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Will Bush Be A Giant Of A Leader?

January 5, 1990

NEW YORK (AP) _ History demonstrates that rarely do two powerful leaders follow each other, but that relatively ineffectual leaders often do.

That concept is the heart of what Eugene Jennings calls the L- (for leadership) principle, and it suggests intriguing possibilities for the future of the United States, the Soviet Union and much of Europe.

What type of person, for example, is likely to follow Soviet leader Mikhail Gorbachev? Will the leadership of Eastern European nations be strong or weak? Can George Bush be a powerful leader so soon after Ronald Reagan?

Jennings, professor emeritus at Michigan State University, is author of the landmark volume ″Anatomy of Leaderhip,″ written in 1961, which traces leadership back to the Egyptian pharoahs, and ″Princes, Heroes & Supermen.″

In addition, he has advised corporate chairmen and sometimes political candidates on how to conduct their affairs, the better to demonstrate their leadership.

As he interprets the L-principle, powerful leaders come forth to fill voids, rising in response to circumstances and needs of people. But when they are through they often leave another void behind them.

Into this void step what Jennings calls representative officials, or people who represent the popular thinking of their constituency. Unlike the powerful giants, these folks and their ideas aren’t above or ahead of the people.

In Jennings’ view, Dwight Eisenhower was a representative leader rather than a giant. He was followed in the presidency by John Kennedy, who Jennings feels was emerging as a giant, and then Lyndon Johnson became one.

″Johnson came forth and filled the void,″ says Jennings. ″For better or worse, he changed the direction and character of what the country had been under Eisenhower.″

Under Jimmy Carter, says Jennings, the country lost confidence to do anything right, making conditions ripe for Ronald Reagan to come galloping in on a white horse.

Does that mean George Bush and the nation are in for a dull time?

Not necessarily, says Jennings, appearing to bend the L-principle just a bit. In his first term Reagan was a giant, he says, an example of the wedding of the individual and the needs of the people. ″In his second, he wasn’t.″

After Reagan, says Jennings, ″we should be in a void, defined as the absence of a need or condition for strong-willed chiefs.″ But as he interprets the principle, Reagan actually created his own void in his final four years, leaving room for Bush to achieve the status of giant, should events conspire.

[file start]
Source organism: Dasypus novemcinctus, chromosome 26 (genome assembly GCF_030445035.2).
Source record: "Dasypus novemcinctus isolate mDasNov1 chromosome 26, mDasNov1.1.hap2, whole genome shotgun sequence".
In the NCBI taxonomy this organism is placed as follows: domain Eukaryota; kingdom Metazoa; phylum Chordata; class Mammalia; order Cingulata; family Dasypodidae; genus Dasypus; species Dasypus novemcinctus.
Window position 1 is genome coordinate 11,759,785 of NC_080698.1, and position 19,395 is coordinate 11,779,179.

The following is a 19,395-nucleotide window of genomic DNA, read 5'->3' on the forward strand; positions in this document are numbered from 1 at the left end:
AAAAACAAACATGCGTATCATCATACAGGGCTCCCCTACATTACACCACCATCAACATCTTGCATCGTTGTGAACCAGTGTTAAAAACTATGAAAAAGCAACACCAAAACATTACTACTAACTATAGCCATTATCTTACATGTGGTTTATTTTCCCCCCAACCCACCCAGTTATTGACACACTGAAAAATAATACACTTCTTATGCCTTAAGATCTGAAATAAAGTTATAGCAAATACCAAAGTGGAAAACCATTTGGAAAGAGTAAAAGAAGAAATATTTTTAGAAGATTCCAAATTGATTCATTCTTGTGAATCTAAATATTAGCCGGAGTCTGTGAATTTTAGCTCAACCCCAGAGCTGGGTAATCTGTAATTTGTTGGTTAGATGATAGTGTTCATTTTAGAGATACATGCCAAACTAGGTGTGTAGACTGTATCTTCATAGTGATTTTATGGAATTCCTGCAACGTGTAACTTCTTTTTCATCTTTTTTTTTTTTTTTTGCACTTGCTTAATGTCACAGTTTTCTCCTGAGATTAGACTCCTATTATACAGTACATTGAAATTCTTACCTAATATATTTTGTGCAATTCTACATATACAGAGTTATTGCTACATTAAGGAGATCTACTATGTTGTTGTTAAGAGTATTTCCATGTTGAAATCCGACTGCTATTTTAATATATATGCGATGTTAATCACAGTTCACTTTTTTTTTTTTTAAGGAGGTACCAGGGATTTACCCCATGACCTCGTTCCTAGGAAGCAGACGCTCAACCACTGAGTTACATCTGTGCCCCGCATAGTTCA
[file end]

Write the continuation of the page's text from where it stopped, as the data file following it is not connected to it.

It would be, he concedes, a rare but not unprecedented situation.

More common is the succession of two or more representative officials, such as Harding, Coolidge and Hoover sandwiched between Woodrow Wilson and Franklin Roosevelt. But wouldn’t that have made Harry Truman representative?

That’s another example of bending. Roosevelt, says Jennings, was a giant of a leader in his early years, changing the direction and character of the country, but he was worn and torn by the time he died in office.

With the world turning over, as he puts it, and democracy sweeping old regimes from power, Jennings believes conditions are now ripe for a strong president to exert his will. Bush, he believes, could become a giant.

In Jenning’s interpretation, Winston Churchill was a giant, but Anthony Eden was not. Stalin was a giant, but he was followed by a series of less powerful officials. Gorbachev filled the void they created and, ″depending on how irreversible his initiatives are,″ he will be a giant.

That brings up the future. The L-principle suggests that Gorbachev will leave a void, to be filled by the so-called representative or transitional types. First, however, Gorbachev must nail down his reforms.

Jennings also feels that like them or not, the former leaders of the East bloc were powerful enough to leave a void that will be filled by transitional or representative types. That leaves the question of who will follow them.

If the future remains unstable, he says, it could mean a giant of a leader, perhaps anti-democratic, could follow. The possibility of future dictators still exists, he says.

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